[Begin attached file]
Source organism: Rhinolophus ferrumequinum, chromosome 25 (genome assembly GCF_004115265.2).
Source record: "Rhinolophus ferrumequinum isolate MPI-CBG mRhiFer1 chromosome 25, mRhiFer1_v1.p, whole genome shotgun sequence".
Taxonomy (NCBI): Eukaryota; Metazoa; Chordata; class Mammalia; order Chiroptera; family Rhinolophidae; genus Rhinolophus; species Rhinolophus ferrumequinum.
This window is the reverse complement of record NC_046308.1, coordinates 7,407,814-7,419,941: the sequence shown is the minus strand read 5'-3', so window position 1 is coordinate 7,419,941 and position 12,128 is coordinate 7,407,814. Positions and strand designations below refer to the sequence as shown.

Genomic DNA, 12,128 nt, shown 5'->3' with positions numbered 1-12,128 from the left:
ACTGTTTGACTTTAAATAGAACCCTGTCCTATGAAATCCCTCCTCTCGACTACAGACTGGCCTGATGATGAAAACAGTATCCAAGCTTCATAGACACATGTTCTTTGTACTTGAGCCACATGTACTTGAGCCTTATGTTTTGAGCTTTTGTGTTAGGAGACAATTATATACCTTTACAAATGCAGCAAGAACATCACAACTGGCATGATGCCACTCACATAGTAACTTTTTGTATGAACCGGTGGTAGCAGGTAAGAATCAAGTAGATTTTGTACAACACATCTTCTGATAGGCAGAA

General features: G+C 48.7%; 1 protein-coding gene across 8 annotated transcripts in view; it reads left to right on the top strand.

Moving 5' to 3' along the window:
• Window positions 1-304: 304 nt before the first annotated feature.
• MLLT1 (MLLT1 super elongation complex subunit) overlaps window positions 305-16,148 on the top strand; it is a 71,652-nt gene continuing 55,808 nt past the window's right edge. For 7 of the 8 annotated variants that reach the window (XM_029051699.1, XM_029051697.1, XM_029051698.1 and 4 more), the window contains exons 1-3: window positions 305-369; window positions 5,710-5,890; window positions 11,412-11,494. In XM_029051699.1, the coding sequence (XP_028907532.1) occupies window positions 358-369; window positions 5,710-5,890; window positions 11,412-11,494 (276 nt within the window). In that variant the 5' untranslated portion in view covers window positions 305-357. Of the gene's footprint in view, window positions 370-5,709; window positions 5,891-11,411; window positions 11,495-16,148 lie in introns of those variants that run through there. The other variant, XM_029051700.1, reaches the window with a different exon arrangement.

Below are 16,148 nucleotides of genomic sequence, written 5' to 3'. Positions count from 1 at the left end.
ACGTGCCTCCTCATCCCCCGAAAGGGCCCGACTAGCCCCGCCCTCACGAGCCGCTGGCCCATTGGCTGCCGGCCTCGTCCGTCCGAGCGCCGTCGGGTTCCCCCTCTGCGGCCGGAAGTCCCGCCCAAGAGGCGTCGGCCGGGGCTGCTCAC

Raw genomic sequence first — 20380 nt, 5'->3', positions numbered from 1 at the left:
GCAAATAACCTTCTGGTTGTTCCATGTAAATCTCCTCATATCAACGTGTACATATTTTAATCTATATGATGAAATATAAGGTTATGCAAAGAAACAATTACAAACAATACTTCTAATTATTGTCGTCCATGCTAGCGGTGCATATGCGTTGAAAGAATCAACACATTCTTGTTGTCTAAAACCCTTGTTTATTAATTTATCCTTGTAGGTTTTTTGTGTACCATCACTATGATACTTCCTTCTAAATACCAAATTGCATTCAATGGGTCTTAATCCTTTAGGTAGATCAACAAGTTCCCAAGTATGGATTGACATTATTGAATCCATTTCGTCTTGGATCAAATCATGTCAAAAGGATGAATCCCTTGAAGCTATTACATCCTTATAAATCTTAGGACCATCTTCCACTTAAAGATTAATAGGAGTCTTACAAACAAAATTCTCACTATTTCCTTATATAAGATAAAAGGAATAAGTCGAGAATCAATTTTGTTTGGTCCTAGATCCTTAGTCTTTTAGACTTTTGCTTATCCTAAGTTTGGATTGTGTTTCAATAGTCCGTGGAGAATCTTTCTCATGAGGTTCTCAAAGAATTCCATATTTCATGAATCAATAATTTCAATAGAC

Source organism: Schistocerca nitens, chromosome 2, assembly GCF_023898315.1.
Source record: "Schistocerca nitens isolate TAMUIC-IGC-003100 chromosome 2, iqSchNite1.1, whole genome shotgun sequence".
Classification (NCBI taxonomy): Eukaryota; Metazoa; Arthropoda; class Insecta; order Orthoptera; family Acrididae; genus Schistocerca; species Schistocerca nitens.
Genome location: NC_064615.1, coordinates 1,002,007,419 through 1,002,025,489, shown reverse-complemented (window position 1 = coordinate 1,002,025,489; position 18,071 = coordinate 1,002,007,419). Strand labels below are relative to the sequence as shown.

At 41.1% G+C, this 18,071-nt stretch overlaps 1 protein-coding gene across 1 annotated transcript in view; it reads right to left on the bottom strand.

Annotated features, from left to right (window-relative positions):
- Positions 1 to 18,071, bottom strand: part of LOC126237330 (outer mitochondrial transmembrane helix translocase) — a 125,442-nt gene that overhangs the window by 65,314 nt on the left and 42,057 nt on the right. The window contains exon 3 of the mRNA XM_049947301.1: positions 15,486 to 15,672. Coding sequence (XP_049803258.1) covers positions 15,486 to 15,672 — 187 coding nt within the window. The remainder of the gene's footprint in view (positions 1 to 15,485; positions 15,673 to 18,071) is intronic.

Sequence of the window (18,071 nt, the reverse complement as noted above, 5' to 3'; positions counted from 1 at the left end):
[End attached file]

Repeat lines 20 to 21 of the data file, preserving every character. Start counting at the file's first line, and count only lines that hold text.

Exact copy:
Annotated features, from left to right (window-relative positions):
- Positions 1 to 18,071, bottom strand: part of LOC126237330 (outer mitochondrial transmembrane helix translocase) — a 125,442-nt gene that overhangs the window by 65,314 nt on the left and 42,057 nt on the right. The window contains exon 3 of the mRNA XM_049947301.1: positions 15,486 to 15,672. Coding sequence (XP_049803258.1) covers positions 15,486 to 15,672 — 187 coding nt within the window. The remainder of the gene's footprint in view (positions 1 to 15,485; positions 15,673 to 18,071) is intronic.